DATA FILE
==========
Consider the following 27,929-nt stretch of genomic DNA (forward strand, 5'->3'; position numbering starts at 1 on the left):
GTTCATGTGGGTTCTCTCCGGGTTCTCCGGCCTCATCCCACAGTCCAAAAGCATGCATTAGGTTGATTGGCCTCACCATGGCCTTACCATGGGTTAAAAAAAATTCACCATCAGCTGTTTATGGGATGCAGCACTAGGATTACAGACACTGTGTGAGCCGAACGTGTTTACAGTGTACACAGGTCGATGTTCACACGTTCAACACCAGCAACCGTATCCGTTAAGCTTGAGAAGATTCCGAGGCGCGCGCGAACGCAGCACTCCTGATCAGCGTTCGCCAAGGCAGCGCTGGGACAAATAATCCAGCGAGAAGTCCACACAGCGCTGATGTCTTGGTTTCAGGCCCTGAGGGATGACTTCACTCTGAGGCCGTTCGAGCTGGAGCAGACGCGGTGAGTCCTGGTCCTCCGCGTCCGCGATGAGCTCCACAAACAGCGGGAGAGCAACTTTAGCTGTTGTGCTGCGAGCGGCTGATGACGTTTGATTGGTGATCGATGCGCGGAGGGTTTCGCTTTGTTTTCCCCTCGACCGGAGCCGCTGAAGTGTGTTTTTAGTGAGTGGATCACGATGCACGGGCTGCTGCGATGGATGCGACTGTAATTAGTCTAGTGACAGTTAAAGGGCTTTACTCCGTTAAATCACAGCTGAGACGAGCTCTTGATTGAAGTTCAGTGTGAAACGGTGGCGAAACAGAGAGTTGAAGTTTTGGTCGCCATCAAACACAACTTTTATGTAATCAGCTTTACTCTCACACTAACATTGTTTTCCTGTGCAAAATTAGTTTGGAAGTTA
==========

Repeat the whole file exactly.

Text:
Consider the following 27,929-nt stretch of genomic DNA (forward strand, 5'->3'; position numbering starts at 1 on the left):
GTTCATGTGGGTTCTCTCCGGGTTCTCCGGCCTCATCCCACAGTCCAAAAGCATGCATTAGGTTGATTGGCCTCACCATGGCCTTACCATGGGTTAAAAAAAATTCACCATCAGCTGTTTATGGGATGCAGCACTAGGATTACAGACACTGTGTGAGCCGAACGTGTTTACAGTGTACACAGGTCGATGTTCACACGTTCAACACCAGCAACCGTATCCGTTAAGCTTGAGAAGATTCCGAGGCGCGCGCGAACGCAGCACTCCTGATCAGCGTTCGCCAAGGCAGCGCTGGGACAAATAATCCAGCGAGAAGTCCACACAGCGCTGATGTCTTGGTTTCAGGCCCTGAGGGATGACTTCACTCTGAGGCCGTTCGAGCTGGAGCAGACGCGGTGAGTCCTGGTCCTCCGCGTCCGCGATGAGCTCCACAAACAGCGGGAGAGCAACTTTAGCTGTTGTGCTGCGAGCGGCTGATGACGTTTGATTGGTGATCGATGCGCGGAGGGTTTCGCTTTGTTTTCCCCTCGACCGGAGCCGCTGAAGTGTGTTTTTAGTGAGTGGATCACGATGCACGGGCTGCTGCGATGGATGCGACTGTAATTAGTCTAGTGACAGTTAAAGGGCTTTACTCCGTTAAATCACAGCTGAGACGAGCTCTTGATTGAAGTTCAGTGTGAAACGGTGGCGAAACAGAGAGTTGAAGTTTTGGTCGCCATCAAACACAACTTTTATGTAATCAGCTTTACTCTCACACTAACATTGTTTTCCTGTGCAAAATTAGTTTGGAAGTTA